Kristen: What’s your creative process like?
Eighty Ninety: We write, produce, perform and mix everything ourselves, and it all happens pretty simultaneously. Generally speaking one of us will have an idea for a song that we bring into the studio and then we let our ping-ponging ideas, informed by the underlying emotional intent of the song, guide the process. That results in a kind of genre-free, whatever-sound-suits-the-song approach (and final product).
Kristen: If you could tour with one band or musician (living or dead), who would it be and why?
Eighty Ninety: We’re going to risk being boring here and say the Beatles. Not because of the whole “best-band-in-history” (true) thing, but because they approached music with a sense of uninhibited discovery and curiosity, and were always redefining who they were as musicians and artists to reflect who they were growing into as human beings. Also, imagine the late-night conversations with John and George. And the fun with Paul and Ringo.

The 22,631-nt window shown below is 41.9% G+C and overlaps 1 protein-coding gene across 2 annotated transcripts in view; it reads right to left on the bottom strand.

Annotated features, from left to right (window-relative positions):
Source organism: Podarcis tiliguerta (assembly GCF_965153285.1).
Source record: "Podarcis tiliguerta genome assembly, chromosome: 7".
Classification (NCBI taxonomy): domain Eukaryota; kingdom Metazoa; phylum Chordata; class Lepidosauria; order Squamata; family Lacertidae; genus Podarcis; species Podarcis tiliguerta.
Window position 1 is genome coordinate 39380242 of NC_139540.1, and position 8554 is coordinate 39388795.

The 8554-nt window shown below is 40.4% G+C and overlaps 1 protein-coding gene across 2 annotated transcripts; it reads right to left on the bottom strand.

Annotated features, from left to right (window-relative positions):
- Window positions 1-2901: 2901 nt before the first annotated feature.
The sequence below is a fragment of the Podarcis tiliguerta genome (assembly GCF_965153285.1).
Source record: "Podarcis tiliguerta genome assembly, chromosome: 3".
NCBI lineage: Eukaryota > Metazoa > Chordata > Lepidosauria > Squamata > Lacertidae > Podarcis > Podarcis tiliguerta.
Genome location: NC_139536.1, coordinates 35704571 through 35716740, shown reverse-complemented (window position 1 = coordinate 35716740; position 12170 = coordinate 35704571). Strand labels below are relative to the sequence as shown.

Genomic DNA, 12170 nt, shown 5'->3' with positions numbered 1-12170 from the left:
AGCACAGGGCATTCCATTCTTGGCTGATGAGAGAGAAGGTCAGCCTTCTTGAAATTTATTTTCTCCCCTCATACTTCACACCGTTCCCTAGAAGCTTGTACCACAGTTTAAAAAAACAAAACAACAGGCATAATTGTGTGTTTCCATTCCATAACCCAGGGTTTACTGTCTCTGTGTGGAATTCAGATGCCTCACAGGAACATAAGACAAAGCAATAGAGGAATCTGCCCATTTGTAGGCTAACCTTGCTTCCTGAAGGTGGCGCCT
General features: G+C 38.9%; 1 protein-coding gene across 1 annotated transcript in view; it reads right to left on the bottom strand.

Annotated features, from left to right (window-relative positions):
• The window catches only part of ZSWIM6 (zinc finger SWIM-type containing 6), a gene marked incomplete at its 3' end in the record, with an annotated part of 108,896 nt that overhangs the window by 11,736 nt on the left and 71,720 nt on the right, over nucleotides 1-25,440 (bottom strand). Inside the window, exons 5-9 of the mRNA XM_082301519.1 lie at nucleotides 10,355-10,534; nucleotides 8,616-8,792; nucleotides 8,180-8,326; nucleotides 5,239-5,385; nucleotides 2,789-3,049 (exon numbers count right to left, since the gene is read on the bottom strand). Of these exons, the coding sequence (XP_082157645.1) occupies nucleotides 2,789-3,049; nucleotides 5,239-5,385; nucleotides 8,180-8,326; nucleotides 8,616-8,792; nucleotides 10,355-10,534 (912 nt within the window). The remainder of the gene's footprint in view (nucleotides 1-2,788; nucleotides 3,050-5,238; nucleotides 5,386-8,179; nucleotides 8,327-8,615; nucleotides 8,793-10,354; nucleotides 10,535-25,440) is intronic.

Kristen: What scares you most about making music?
Eighty Ninety: The risk of making music with any specific outcome in mind. We still have the “fun” sign taped to the studio door.
Kristen: What have you learned about yourself through making music?
Eighty Ninety: It feels better to be yourself than someone you think other people want you to be.
Kristen: Boldest thing you’ve done in the past year?
Eighty Ninety: Probably making and releasing “Elizabeth”. It’s totally sincere — the musical influences, the lyrics — and we really didn’t know what people would think.
Kristen: Least rock-‘n’-roll thing you’ve done in the past year?
Eighty Ninety: Probably forming a band in Brooklyn.
Kristen: What’s on your bucket list for the coming year?
Eighty Ninety: We’re always in the studio writing and recording. We want to release new songs and play them for new people in cities we’ve never been to. A bunch of times.
More specifically, we played a secret show earlier this fall and filmed it. We’ll be releasing that video, along with an official music video for our third single “Fading”, coming up.